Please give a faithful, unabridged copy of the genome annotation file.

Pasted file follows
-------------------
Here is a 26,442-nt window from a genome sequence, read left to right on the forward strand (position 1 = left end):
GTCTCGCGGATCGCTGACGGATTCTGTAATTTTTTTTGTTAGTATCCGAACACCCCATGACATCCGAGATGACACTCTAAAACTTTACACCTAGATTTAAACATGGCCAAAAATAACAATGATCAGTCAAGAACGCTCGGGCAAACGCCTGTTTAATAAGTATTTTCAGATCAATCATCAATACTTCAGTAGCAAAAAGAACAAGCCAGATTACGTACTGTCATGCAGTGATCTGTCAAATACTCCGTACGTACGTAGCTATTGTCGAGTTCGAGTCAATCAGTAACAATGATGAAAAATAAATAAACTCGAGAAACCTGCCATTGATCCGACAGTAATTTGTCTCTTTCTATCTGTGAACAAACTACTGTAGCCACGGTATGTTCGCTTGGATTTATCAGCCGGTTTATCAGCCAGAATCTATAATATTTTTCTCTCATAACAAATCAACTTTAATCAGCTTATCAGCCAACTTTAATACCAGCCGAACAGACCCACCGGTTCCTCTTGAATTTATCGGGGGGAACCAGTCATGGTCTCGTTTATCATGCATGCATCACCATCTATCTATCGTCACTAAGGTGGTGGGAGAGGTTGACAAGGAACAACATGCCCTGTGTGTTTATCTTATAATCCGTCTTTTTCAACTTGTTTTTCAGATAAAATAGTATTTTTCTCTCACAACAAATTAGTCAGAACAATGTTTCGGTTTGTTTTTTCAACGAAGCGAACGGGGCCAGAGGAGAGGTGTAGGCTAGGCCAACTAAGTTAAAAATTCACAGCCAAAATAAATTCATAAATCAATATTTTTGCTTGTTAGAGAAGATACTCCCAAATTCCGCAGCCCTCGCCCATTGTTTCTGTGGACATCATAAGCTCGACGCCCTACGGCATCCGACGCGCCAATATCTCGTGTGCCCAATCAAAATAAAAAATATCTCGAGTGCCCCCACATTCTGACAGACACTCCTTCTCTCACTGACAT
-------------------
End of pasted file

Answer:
Here is a 26,442-nt window from a genome sequence, read left to right on the forward strand (position 1 = left end):
GTCTCGCGGATCGCTGACGGATTCTGTAATTTTTTTTGTTAGTATCCGAACACCCCATGACATCCGAGATGACACTCTAAAACTTTACACCTAGATTTAAACATGGCCAAAAATAACAATGATCAGTCAAGAACGCTCGGGCAAACGCCTGTTTAATAAGTATTTTCAGATCAATCATCAATACTTCAGTAGCAAAAAGAACAAGCCAGATTACGTACTGTCATGCAGTGATCTGTCAAATACTCCGTACGTACGTAGCTATTGTCGAGTTCGAGTCAATCAGTAACAATGATGAAAAATAAATAAACTCGAGAAACCTGCCATTGATCCGACAGTAATTTGTCTCTTTCTATCTGTGAACAAACTACTGTAGCCACGGTATGTTCGCTTGGATTTATCAGCCGGTTTATCAGCCAGAATCTATAATATTTTTCTCTCATAACAAATCAACTTTAATCAGCTTATCAGCCAACTTTAATACCAGCCGAACAGACCCACCGGTTCCTCTTGAATTTATCGGGGGGAACCAGTCATGGTCTCGTTTATCATGCATGCATCACCATCTATCTATCGTCACTAAGGTGGTGGGAGAGGTTGACAAGGAACAACATGCCCTGTGTGTTTATCTTATAATCCGTCTTTTTCAACTTGTTTTTCAGATAAAATAGTATTTTTCTCTCACAACAAATTAGTCAGAACAATGTTTCGGTTTGTTTTTTCAACGAAGCGAACGGGGCCAGAGGAGAGGTGTAGGCTAGGCCAACTAAGTTAAAAATTCACAGCCAAAATAAATTCATAAATCAATATTTTTGCTTGTTAGAGAAGATACTCCCAAATTCCGCAGCCCTCGCCCATTGTTTCTGTGGACATCATAAGCTCGACGCCCTACGGCATCCGACGCGCCAATATCTCGTGTGCCCAATCAAAATAAAAAATATCTCGAGTGCCCCCACATTCTGACAGACACTCCTTCTCTCACTGACAT